Either way, it’s not advisable to handle any kind of ant. While they don’t actively seek to hurt us, they can easily sting to defend themselves. With that out of the way, let’s get into the swarming ant description.

Swarming ants also have two pairs of wings, but they aren’t as long as termite wings. Also, the pairs are different lengths. The first pair is slightly longer than the second pair.

Ant antennae have prominent bends in them, almost giving them the appearance of tiny horns. The last difference between the two is the waist. Ants have a narrow waist, and you can clearly see three distinct body sections.

3 Signs That You Have Termite Swarms

Now that you know what termites look like, let’s see what other signs there are of an infestation. There can be signs of an infestation inside your house or they could have come from outside.

If you have a swarm inside your house, then you already have a hidden infestation, and you may have to call a professional to treat them.

According to the North Carolina State Extension, if most of the flying termites were found outside, then the infestation most likely came from an underground nest.

Basically, they could be feeding off an old tree stump or landscape timbers. If you have found swarmers inside your house, then you most likely have an infestation growing in your house.

Here’s more info about how termites spread from house to house.

1. Mysterious Discarded Wings

Termites spend most of their lives in dark tunnels and away from the light, but when they swarm they will finally seek out the sun.

If you have a swarm inside your house, you’ll probably see the flying insects flying or crawling around a window. You may even see a bunch of discarded wings and bug poop called frass on the window sill.

Termites don’t fly well and will often abandon their wings when they hit an obstacle. Once free from the burden of ungainly wings they will crawl to their destination.

Time is of the essence here for the termites, because if they don’t get into a humid hole, they will shrivel up in a few hours.

You may also see tiny holes in wood trim, or walls where the swarming termites have emerged. Unfortunately, where you see the evidence of swarming termites, there are still hundreds or even thousands of termites still hidden and staying behind.

2. Crusty Mud Tubes

Sometimes you may see branching smears of mud along your walls—especially outside—that look like veins or a leafless tree.

These are called mud tubes and termites use them to travel from one place to another without getting dried out in the sun.

When termites get exposed to the sun and bright light outdoors, they will dehydrate quickly. To keep from meeting their demise like a Hollywood vampire, termites use their saliva to create the narrow tunnels they can hide in.

Mud tubes are a sure sign you have termites either getting into your house or moving away from it.

3. Droppings And Soft Wood

While some termites don’t care where they leave their sawdust-looking droppings, other species like subterranean termites are more discrete with their frass.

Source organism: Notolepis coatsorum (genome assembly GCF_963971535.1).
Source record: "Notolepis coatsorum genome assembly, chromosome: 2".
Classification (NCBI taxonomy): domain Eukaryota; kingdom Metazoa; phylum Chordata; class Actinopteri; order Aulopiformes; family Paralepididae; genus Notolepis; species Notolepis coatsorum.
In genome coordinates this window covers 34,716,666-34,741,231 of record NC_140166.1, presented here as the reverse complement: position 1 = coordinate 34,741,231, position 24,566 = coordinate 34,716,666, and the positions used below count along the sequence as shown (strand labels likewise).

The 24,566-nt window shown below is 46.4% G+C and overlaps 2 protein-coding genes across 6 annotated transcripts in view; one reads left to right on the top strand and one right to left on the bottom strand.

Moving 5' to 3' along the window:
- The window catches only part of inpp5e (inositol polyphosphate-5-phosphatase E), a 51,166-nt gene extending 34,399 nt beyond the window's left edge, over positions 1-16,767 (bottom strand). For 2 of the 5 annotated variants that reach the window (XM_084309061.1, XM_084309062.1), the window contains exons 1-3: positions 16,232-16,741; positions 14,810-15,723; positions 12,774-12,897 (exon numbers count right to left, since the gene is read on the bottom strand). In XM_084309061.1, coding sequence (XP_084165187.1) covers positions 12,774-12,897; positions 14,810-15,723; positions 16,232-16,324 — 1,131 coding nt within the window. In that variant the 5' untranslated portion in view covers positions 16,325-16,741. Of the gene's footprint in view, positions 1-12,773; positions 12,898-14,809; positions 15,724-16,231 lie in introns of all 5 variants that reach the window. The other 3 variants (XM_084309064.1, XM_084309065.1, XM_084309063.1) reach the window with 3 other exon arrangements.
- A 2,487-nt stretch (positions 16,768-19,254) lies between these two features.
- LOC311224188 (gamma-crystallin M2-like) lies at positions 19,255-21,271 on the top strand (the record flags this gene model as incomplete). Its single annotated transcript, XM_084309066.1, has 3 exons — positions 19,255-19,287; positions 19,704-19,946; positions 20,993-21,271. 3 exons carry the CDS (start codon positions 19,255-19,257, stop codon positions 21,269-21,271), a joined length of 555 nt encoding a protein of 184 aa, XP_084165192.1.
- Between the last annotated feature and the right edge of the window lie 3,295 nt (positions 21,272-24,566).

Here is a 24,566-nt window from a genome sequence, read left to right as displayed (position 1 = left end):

These termites keep their droppings inside their tunnels and inside the damaged wood, so you’re less likely to see their evidence.

Another way to tell if you have termites is to use a screwdriver and tap the wood. Wood that has significant termite damage will be soft. It may make a hollow sound when tapped, or the screwdriver could sink into the wood.

What To Do When You Find Termites Swarming

Termites don’t only live in our homes, but they live in the ground, and areas of rotting wood, such as a dead tree or rotting stump. They will still swarm from these locations when the colony has grown too large.

The swarms only last about 30 to 40 minutes long and typically on cloudy days after a soaking rain. The soft ground is easier to dig through to make a new colony than hard, dry, compacted soil.

Still, if you see swarming termites outside, that only means that there is a strong colony somewhere nearby. If you don’t have the pests inside your house now, it’s only a matter of time before they get in.

Though calling a professional termite company might be the best option to combat them, there are a few things you can do yourself.

1. Do A Thorough Home Inspection

Search around and through your house to see if there already is an infestation of termites. They can live inside your house for several years before you notice any sign of damage from termites.

Be sure to look closely at any place wood touches the ground, including your crawlspace, basement, or cellar if you have one. You might want to get a professional for this part since they don’t mind crawling around under your house and can find things that most homeowners could easily miss.

2. Pressure Treat Wood When Building

Anytime you’re building wood structures outside, be sure to get pressure-treated lumber. This wood is treated to resist not only rot but insects like termites. It will last longer than non-treated wood outdoors, whether you paint it or not.

3. Repair Leaks And Clogged Gutters